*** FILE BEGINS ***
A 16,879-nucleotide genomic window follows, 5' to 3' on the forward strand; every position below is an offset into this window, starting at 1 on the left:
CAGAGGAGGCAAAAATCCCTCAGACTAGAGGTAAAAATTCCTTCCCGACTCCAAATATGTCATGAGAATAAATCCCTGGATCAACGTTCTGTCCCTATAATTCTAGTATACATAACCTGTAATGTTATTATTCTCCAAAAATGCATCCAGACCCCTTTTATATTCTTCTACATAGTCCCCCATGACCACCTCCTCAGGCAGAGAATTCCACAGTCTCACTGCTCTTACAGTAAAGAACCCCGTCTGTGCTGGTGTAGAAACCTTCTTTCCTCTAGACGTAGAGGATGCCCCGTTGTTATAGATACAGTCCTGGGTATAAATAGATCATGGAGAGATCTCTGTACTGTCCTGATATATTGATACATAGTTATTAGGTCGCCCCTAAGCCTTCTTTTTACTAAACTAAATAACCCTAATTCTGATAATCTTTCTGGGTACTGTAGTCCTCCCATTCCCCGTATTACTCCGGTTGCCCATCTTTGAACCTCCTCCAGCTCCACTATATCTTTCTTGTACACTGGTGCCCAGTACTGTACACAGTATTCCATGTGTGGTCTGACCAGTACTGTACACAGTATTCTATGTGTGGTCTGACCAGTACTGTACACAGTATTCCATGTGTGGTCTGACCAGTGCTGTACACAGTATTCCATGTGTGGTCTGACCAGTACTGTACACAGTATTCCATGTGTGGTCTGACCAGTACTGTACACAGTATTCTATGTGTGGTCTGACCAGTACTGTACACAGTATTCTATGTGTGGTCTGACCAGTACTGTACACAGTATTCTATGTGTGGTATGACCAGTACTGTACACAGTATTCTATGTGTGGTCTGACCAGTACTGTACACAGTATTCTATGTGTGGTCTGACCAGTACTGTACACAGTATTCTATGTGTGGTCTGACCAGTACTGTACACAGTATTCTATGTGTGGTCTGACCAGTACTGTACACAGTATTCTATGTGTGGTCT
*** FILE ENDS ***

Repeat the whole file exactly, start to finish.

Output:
A 16,879-nucleotide genomic window follows, 5' to 3' on the forward strand; every position below is an offset into this window, starting at 1 on the left:
CAGAGGAGGCAAAAATCCCTCAGACTAGAGGTAAAAATTCCTTCCCGACTCCAAATATGTCATGAGAATAAATCCCTGGATCAACGTTCTGTCCCTATAATTCTAGTATACATAACCTGTAATGTTATTATTCTCCAAAAATGCATCCAGACCCCTTTTATATTCTTCTACATAGTCCCCCATGACCACCTCCTCAGGCAGAGAATTCCACAGTCTCACTGCTCTTACAGTAAAGAACCCCGTCTGTGCTGGTGTAGAAACCTTCTTTCCTCTAGACGTAGAGGATGCCCCGTTGTTATAGATACAGTCCTGGGTATAAATAGATCATGGAGAGATCTCTGTACTGTCCTGATATATTGATACATAGTTATTAGGTCGCCCCTAAGCCTTCTTTTTACTAAACTAAATAACCCTAATTCTGATAATCTTTCTGGGTACTGTAGTCCTCCCATTCCCCGTATTACTCCGGTTGCCCATCTTTGAACCTCCTCCAGCTCCACTATATCTTTCTTGTACACTGGTGCCCAGTACTGTACACAGTATTCCATGTGTGGTCTGACCAGTACTGTACACAGTATTCTATGTGTGGTCTGACCAGTACTGTACACAGTATTCCATGTGTGGTCTGACCAGTGCTGTACACAGTATTCCATGTGTGGTCTGACCAGTACTGTACACAGTATTCCATGTGTGGTCTGACCAGTACTGTACACAGTATTCTATGTGTGGTCTGACCAGTACTGTACACAGTATTCTATGTGTGGTCTGACCAGTACTGTACACAGTATTCTATGTGTGGTATGACCAGTACTGTACACAGTATTCTATGTGTGGTCTGACCAGTACTGTACACAGTATTCTATGTGTGGTCTGACCAGTACTGTACACAGTATTCTATGTGTGGTCTGACCAGTACTGTACACAGTATTCTATGTGTGGTCTGACCAGTACTGTACACAGTATTCTATGTGTGGTCT